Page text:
Elephant walking in the Okavango River, Botswana
© Markus Pavlowsky/Getty Image
The world’s greatest oasis?. Okavango River, Botswana
Unlike most river deltas - the wetland area created where rivers drain into oceans or lakes - this one in Botswana empties into the open savanna. The marshland of the Okavango Delta swells threefold once a year, between March and July, when rains from the highlands of Angola flow 750 miles until they flood the arid savannah grassland of north-west Botswana. The water draws a huge array of African wildlife from lions and rhinos to giraffes and zebras – not to mention the planet’s largest land animals, elephants.
Most of the world’s elephants, more than 400,000, live in Africa, and Botswana has the largest population. Most are bush elephants, larger than the African forest elephants who live in the Congo Basin. But both are endangered by habitat loss and poaching, and their populations are about a tenth of what they were at the peak in the last century.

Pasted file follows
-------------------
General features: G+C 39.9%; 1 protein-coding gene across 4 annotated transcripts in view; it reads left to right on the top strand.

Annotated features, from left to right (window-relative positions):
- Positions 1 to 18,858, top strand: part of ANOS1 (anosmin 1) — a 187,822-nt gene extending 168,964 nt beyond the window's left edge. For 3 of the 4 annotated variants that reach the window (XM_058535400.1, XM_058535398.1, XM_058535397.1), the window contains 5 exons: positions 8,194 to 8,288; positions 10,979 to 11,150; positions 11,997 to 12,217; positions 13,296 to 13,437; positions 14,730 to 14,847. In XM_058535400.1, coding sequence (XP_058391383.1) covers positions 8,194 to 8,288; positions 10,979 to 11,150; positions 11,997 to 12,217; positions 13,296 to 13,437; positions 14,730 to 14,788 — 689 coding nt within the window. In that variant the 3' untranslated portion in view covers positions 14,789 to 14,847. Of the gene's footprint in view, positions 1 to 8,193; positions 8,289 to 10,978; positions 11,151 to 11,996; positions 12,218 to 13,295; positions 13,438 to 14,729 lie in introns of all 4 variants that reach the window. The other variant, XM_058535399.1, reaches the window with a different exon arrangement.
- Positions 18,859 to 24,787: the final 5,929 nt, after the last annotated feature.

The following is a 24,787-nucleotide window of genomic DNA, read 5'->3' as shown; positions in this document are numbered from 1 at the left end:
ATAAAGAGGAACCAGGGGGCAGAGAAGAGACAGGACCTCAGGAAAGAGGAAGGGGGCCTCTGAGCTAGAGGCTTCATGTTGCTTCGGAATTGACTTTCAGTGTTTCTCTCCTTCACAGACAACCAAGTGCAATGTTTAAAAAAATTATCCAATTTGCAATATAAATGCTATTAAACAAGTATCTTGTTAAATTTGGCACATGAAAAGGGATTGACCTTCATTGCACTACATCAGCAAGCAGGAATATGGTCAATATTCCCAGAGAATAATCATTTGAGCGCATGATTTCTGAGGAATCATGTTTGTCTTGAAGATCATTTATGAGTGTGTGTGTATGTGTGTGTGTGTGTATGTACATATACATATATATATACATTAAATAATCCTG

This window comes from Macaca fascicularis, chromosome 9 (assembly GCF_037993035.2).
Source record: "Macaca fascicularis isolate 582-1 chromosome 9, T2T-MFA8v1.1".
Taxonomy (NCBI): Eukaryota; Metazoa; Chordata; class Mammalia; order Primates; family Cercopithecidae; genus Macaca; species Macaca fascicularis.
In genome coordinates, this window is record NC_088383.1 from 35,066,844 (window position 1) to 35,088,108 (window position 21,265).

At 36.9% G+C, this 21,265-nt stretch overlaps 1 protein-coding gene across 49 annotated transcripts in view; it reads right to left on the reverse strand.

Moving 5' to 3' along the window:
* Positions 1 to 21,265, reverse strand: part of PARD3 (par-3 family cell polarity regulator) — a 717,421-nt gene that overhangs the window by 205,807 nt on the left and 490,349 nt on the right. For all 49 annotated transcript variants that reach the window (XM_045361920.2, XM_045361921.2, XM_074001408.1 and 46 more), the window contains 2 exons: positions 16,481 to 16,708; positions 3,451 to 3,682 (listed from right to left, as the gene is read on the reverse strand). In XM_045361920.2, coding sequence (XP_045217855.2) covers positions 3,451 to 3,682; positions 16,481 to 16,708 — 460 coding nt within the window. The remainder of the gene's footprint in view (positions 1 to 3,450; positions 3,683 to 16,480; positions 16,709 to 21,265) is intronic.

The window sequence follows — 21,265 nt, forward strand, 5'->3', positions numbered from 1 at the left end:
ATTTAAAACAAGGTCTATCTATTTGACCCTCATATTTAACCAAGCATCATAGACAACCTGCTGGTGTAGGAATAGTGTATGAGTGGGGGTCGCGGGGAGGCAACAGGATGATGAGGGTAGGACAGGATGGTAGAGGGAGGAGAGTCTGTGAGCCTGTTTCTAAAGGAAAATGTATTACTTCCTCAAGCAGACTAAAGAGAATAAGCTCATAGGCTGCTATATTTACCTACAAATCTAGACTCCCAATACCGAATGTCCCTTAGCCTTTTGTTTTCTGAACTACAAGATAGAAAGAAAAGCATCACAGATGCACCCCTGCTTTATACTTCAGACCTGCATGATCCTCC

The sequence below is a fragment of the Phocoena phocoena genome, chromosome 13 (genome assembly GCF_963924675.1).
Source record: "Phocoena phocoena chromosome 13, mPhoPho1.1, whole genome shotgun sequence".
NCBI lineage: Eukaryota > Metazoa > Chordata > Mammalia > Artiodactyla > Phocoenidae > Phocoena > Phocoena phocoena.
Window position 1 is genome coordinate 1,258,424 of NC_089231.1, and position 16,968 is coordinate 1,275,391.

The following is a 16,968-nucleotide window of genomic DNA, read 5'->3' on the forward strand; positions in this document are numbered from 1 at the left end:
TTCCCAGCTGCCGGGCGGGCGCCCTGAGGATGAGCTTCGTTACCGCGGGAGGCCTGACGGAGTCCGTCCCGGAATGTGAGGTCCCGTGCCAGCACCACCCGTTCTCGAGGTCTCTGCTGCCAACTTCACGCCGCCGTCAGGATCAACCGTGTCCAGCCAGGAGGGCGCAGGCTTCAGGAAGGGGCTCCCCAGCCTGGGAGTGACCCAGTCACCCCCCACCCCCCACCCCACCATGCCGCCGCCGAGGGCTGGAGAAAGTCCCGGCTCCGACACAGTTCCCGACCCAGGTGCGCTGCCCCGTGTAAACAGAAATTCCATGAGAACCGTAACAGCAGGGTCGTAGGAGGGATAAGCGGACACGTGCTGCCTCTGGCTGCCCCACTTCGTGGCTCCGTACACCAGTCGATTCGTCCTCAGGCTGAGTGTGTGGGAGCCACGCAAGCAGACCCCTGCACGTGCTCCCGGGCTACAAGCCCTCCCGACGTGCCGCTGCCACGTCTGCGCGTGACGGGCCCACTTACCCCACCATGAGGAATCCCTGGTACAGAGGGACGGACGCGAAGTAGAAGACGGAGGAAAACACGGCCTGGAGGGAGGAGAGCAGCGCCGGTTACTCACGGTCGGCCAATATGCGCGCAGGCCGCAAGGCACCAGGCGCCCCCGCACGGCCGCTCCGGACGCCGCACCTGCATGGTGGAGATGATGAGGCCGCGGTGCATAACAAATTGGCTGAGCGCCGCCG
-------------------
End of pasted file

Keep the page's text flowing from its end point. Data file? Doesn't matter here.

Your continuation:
The amount of water that fills the Okavango Delta is estimated to be 2.6 cubic miles, much of which will eventually be consumed, absorbed and evaporated as the delta returns to more closely resembling the surrounding savannah once again. Until the next rains come.